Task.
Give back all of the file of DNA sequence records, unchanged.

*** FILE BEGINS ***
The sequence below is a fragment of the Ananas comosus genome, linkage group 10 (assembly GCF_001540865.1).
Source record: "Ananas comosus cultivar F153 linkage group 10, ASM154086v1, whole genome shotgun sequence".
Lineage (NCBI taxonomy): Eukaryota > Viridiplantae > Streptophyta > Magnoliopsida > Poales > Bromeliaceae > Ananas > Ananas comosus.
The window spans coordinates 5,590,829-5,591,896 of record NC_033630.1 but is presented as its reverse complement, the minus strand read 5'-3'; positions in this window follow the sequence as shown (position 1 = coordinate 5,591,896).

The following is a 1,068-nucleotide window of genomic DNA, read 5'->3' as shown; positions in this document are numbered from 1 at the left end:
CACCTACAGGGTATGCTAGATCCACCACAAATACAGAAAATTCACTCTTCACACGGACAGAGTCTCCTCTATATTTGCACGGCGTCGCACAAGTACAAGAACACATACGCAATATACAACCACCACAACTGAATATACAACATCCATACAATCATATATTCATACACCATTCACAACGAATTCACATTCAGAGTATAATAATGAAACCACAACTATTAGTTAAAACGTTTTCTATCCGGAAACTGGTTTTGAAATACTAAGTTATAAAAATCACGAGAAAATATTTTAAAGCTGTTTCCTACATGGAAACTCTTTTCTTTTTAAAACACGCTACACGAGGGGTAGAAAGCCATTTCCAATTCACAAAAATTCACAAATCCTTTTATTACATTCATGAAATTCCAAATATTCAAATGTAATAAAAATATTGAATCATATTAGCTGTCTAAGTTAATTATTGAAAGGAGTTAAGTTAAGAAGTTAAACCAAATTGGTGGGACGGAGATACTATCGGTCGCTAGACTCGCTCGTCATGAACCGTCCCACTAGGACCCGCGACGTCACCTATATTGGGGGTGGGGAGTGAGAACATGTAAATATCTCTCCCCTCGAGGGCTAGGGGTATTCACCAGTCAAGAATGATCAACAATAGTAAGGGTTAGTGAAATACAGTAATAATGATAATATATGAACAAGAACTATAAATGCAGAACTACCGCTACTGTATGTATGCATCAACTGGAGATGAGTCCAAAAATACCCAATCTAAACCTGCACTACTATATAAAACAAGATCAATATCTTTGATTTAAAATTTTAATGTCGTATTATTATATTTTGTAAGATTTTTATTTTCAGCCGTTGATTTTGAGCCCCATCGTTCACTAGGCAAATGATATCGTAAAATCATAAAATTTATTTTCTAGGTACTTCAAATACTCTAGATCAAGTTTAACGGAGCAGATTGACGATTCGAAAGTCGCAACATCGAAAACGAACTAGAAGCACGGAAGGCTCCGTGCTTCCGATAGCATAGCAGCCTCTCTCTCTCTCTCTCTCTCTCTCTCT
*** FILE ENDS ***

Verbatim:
The sequence below is a fragment of the Ananas comosus genome, linkage group 10 (assembly GCF_001540865.1).
Source record: "Ananas comosus cultivar F153 linkage group 10, ASM154086v1, whole genome shotgun sequence".
Lineage (NCBI taxonomy): Eukaryota > Viridiplantae > Streptophyta > Magnoliopsida > Poales > Bromeliaceae > Ananas > Ananas comosus.
The window spans coordinates 5,590,829-5,591,896 of record NC_033630.1 but is presented as its reverse complement, the minus strand read 5'-3'; positions in this window follow the sequence as shown (position 1 = coordinate 5,591,896).

The following is a 1,068-nucleotide window of genomic DNA, read 5'->3' as shown; positions in this document are numbered from 1 at the left end:
CACCTACAGGGTATGCTAGATCCACCACAAATACAGAAAATTCACTCTTCACACGGACAGAGTCTCCTCTATATTTGCACGGCGTCGCACAAGTACAAGAACACATACGCAATATACAACCACCACAACTGAATATACAACATCCATACAATCATATATTCATACACCATTCACAACGAATTCACATTCAGAGTATAATAATGAAACCACAACTATTAGTTAAAACGTTTTCTATCCGGAAACTGGTTTTGAAATACTAAGTTATAAAAATCACGAGAAAATATTTTAAAGCTGTTTCCTACATGGAAACTCTTTTCTTTTTAAAACACGCTACACGAGGGGTAGAAAGCCATTTCCAATTCACAAAAATTCACAAATCCTTTTATTACATTCATGAAATTCCAAATATTCAAATGTAATAAAAATATTGAATCATATTAGCTGTCTAAGTTAATTATTGAAAGGAGTTAAGTTAAGAAGTTAAACCAAATTGGTGGGACGGAGATACTATCGGTCGCTAGACTCGCTCGTCATGAACCGTCCCACTAGGACCCGCGACGTCACCTATATTGGGGGTGGGGAGTGAGAACATGTAAATATCTCTCCCCTCGAGGGCTAGGGGTATTCACCAGTCAAGAATGATCAACAATAGTAAGGGTTAGTGAAATACAGTAATAATGATAATATATGAACAAGAACTATAAATGCAGAACTACCGCTACTGTATGTATGCATCAACTGGAGATGAGTCCAAAAATACCCAATCTAAACCTGCACTACTATATAAAACAAGATCAATATCTTTGATTTAAAATTTTAATGTCGTATTATTATATTTTGTAAGATTTTTATTTTCAGCCGTTGATTTTGAGCCCCATCGTTCACTAGGCAAATGATATCGTAAAATCATAAAATTTATTTTCTAGGTACTTCAAATACTCTAGATCAAGTTTAACGGAGCAGATTGACGATTCGAAAGTCGCAACATCGAAAACGAACTAGAAGCACGGAAGGCTCCGTGCTTCCGATAGCATAGCAGCCTCTCTCTCTCTCTCTCTCTCTCTCTCT